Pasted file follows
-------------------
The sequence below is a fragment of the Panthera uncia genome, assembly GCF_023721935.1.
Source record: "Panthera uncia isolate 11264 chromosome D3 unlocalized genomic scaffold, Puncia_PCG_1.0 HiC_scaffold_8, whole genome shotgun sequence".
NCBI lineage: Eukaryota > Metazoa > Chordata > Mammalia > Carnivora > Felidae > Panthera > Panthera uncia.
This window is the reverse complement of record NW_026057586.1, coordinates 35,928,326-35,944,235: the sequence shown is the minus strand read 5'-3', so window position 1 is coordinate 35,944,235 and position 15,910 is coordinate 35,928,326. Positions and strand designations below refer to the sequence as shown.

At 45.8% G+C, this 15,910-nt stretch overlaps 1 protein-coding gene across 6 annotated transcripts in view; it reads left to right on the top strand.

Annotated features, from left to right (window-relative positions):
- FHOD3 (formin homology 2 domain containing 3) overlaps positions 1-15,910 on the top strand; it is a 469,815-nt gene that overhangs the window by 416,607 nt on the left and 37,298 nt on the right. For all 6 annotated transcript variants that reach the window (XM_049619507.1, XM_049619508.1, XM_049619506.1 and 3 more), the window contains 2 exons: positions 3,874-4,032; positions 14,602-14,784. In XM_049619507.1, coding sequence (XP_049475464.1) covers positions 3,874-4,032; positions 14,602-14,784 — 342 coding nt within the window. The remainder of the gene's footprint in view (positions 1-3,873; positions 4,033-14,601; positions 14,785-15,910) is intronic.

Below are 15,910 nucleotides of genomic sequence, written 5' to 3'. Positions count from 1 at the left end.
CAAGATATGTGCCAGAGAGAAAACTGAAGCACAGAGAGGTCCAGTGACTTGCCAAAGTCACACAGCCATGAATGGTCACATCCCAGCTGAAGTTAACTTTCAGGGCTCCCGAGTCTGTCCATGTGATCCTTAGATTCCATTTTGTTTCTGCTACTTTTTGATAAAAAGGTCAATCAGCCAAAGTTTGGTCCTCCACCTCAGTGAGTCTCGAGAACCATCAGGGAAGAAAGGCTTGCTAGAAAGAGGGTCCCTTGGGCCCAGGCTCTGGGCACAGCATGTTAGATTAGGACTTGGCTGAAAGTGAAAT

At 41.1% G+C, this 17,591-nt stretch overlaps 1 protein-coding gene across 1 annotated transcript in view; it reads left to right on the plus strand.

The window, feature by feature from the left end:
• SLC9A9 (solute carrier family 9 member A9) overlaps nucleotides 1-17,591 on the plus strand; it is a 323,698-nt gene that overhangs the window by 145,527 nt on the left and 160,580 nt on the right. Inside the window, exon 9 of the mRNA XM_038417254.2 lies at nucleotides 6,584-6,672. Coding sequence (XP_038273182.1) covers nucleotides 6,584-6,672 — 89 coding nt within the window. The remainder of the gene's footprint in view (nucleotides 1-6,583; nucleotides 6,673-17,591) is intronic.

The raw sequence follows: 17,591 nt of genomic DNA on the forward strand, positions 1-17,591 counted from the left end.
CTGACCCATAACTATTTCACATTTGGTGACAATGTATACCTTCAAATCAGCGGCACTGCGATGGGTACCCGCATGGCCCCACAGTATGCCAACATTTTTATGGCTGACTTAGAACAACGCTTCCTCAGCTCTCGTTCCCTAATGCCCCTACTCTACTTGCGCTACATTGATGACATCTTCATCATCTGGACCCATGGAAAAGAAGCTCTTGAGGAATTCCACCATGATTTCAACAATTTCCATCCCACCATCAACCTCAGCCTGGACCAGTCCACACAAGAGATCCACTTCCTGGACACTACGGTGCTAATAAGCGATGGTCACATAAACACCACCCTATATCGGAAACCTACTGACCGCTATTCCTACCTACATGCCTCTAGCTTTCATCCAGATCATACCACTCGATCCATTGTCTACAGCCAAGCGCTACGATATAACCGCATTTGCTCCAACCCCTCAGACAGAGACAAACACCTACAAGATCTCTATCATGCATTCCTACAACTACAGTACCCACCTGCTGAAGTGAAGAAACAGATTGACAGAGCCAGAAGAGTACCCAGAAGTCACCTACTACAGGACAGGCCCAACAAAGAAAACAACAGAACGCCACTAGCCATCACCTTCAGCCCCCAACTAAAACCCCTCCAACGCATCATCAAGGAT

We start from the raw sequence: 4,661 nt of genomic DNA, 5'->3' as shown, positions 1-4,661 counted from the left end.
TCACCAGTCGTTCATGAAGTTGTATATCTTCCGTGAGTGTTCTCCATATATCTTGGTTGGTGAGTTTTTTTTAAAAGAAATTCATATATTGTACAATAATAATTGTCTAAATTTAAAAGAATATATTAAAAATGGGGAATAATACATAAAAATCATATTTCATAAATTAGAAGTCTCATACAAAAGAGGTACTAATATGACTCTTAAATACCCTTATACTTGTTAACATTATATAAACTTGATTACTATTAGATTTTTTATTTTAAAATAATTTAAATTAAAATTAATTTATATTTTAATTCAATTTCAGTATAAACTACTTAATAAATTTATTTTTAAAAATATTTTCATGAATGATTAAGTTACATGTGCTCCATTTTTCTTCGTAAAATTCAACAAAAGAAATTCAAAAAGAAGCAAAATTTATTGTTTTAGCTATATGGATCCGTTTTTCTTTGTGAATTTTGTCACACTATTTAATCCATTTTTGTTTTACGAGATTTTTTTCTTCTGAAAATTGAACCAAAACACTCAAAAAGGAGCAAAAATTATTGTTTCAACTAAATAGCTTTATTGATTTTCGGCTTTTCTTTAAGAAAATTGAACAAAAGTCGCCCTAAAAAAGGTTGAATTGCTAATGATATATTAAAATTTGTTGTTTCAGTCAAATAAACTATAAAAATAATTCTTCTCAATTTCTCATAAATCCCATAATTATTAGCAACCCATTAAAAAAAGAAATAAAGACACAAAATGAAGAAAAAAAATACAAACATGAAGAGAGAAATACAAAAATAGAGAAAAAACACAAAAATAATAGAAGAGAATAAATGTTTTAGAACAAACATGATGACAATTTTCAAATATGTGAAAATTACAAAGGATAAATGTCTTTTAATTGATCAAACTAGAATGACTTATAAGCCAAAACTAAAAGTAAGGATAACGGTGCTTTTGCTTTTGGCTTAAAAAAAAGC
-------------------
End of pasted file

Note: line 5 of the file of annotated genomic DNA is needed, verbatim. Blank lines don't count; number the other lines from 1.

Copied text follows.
At 45.8% G+C, this 15,910-nt stretch overlaps 1 protein-coding gene across 6 annotated transcripts in view; it reads left to right on the top strand.